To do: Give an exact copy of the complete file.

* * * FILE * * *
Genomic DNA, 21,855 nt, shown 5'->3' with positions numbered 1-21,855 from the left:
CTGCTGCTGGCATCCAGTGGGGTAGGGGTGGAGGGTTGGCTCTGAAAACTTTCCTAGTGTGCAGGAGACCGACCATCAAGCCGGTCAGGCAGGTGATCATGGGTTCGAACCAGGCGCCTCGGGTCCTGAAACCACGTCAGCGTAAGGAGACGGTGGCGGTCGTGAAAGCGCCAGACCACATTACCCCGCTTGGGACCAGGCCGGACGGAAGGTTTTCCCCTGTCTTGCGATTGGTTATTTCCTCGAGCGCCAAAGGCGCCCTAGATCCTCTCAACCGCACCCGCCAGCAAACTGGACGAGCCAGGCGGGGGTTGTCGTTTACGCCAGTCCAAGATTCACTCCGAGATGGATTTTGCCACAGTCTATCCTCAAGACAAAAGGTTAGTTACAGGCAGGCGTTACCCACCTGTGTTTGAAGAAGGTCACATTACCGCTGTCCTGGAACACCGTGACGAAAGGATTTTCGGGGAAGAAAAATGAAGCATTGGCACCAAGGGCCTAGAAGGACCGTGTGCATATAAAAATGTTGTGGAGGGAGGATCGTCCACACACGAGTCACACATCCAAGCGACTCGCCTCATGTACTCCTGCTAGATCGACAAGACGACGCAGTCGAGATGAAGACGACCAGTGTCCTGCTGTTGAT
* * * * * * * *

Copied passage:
Genomic DNA, 21,855 nt, shown 5'->3' with positions numbered 1-21,855 from the left:
CTGCTGCTGGCATCCAGTGGGGTAGGGGTGGAGGGTTGGCTCTGAAAACTTTCCTAGTGTGCAGGAGACCGACCATCAAGCCGGTCAGGCAGGTGATCATGGGTTCGAACCAGGCGCCTCGGGTCCTGAAACCACGTCAGCGTAAGGAGACGGTGGCGGTCGTGAAAGCGCCAGACCACATTACCCCGCTTGGGACCAGGCCGGACGGAAGGTTTTCCCCTGTCTTGCGATTGGTTATTTCCTCGAGCGCCAAAGGCGCCCTAGATCCTCTCAACCGCACCCGCCAGCAAACTGGACGAGCCAGGCGGGGGTTGTCGTTTACGCCAGTCCAAGATTCACTCCGAGATGGATTTTGCCACAGTCTATCCTCAAGACAAAAGGTTAGTTACAGGCAGGCGTTACCCACCTGTGTTTGAAGAAGGTCACATTACCGCTGTCCTGGAACACCGTGACGAAAGGATTTTCGGGGAAGAAAAATGAAGCATTGGCACCAAGGGCCTAGAAGGACCGTGTGCATATAAAAATGTTGTGGAGGGAGGATCGTCCACACACGAGTCACACATCCAAGCGACTCGCCTCATGTACTCCTGCTAGATCGACAAGACGACGCAGTCGAGATGAAGACGACCAGTGTCCTGCTGTTGAT